Another objective is to provide a constructive design that allows the easy disassembly and reassembly of the pool.

Yet another objective is to provide a constructive design that does not require the use of concrete walls or bottom, blocks or bricks.

Yet another objective is to provide a constructive design that includes the structure of a deck.

Another additional objective is to provide a constructive design that allows easily altering the pools dimensions and shape.

Another objective is to provide a constructive design that allows assembling the pool both under and above the ground level.

BRIEF DESCRIPTION OF THE INVENTION

The above mentioned objectives, as well as others, are attained by the invention through a constructive design, in which the modules that constitute the bottom and walls are interlinked by semi-permanent connecting means in order to make up a unique and non-deformable structure.

According to another feature of the invention, said modules are manufactured of steel sheets, which bestows them lightness, portability and easy assembly According to additional feature of the invention, the modules that make up the walls are manufactured of different standardised heights, all having the same horizontal dimension, making it possible to obtain several depths by piling the proper modules.

According to yet another feature of the invention, the pool's internal lining is of Vinyl, applied once the pool's structure assembly has been finished.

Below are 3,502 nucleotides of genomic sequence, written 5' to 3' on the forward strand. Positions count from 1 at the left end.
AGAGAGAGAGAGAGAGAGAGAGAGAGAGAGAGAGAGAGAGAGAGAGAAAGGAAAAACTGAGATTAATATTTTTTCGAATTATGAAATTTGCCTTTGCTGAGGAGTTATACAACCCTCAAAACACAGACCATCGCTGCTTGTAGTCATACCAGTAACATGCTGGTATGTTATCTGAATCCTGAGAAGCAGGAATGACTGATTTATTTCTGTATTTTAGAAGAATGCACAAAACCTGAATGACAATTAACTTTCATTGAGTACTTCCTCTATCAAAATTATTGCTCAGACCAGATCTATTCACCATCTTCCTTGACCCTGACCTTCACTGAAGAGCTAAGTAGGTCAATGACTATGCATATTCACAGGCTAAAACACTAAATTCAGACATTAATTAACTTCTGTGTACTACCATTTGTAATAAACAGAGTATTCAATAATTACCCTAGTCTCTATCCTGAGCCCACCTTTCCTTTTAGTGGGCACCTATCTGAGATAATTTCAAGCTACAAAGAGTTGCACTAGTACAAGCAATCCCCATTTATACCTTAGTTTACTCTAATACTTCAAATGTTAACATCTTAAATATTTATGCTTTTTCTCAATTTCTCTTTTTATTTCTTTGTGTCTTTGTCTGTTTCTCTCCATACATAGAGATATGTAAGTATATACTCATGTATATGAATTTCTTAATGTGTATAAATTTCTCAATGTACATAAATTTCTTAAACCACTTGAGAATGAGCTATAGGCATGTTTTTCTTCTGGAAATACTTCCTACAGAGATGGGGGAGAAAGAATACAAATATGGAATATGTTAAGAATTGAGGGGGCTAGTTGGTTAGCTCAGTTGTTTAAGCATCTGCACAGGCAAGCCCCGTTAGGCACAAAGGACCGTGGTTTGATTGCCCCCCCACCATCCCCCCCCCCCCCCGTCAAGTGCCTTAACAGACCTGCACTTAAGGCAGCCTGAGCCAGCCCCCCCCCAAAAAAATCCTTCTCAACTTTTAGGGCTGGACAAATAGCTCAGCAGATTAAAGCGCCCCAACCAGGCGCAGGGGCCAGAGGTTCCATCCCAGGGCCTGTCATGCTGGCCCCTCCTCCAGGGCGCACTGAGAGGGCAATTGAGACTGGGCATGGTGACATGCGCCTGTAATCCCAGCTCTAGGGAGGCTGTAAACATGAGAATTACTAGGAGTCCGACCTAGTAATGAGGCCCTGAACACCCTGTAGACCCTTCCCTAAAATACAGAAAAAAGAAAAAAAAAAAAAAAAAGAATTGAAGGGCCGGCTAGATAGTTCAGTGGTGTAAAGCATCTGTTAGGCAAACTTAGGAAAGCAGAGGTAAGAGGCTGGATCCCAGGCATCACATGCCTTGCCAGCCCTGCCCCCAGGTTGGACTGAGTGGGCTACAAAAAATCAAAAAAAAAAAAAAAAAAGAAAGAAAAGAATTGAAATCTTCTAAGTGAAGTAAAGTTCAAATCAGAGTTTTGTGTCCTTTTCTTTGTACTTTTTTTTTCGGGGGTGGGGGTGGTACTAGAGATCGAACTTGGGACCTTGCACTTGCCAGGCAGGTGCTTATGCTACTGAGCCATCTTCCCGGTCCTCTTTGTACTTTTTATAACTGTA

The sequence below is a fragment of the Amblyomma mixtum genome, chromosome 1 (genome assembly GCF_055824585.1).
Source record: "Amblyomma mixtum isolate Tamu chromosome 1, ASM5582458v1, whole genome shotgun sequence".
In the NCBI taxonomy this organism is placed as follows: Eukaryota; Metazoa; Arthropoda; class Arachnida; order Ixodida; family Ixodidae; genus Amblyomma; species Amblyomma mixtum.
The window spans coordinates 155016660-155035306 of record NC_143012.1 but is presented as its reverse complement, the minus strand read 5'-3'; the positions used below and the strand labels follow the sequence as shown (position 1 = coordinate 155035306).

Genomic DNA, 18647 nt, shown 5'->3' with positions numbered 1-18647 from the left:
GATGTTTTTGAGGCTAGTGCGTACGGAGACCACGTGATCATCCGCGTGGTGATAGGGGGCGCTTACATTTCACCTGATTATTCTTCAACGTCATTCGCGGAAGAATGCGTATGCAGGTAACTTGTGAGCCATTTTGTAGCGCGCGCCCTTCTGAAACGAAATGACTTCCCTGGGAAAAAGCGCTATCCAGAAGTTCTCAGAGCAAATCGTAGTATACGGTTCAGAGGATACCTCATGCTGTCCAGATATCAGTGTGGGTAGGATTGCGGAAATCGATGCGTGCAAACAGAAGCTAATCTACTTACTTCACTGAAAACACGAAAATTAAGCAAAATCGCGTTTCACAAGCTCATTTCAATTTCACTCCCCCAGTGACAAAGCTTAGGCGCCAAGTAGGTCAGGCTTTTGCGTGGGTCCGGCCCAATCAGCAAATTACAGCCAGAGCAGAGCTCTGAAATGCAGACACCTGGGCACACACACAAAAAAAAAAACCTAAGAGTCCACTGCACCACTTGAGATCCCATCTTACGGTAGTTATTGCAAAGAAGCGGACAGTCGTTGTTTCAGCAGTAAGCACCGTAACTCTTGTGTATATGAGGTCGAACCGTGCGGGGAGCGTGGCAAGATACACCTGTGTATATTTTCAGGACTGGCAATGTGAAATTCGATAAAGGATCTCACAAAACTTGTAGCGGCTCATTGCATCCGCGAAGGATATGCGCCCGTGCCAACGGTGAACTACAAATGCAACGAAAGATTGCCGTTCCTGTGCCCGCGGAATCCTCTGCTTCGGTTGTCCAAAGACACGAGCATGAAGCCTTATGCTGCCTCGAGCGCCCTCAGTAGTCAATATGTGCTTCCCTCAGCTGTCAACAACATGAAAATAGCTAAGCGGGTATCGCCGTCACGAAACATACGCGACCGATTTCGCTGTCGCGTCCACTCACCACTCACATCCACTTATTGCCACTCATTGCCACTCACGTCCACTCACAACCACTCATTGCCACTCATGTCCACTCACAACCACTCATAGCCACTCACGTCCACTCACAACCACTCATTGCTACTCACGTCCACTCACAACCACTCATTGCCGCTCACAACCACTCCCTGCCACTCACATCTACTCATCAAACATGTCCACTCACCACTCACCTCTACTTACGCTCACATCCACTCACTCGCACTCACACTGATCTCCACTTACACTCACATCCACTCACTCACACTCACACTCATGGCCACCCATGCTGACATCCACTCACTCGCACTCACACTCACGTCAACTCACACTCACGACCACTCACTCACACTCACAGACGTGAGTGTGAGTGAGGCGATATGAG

According to another feature of the invention, the pool's bottom is comprised by a base structure covered by closing modular panels.

According to another feature of the invention, the deck is comprised by standardised elements and is part of the structure.

According to another feature of the invention, the pool's assembly disposing the use of soldering or concreting, all of its components being joined to one another by means of standardised dimensions screws and nuts.

According to another feature of the invention, the set of modules comprises modules with opening for underwater light fittings, proper modules for skimmer and modules for bottom drain.

DESCRIPTION OF THE DRAWINGS

The other advantages and features of the invention will be easier understood through the description of a preferred embodiment and of the drawings that refer to it, in which: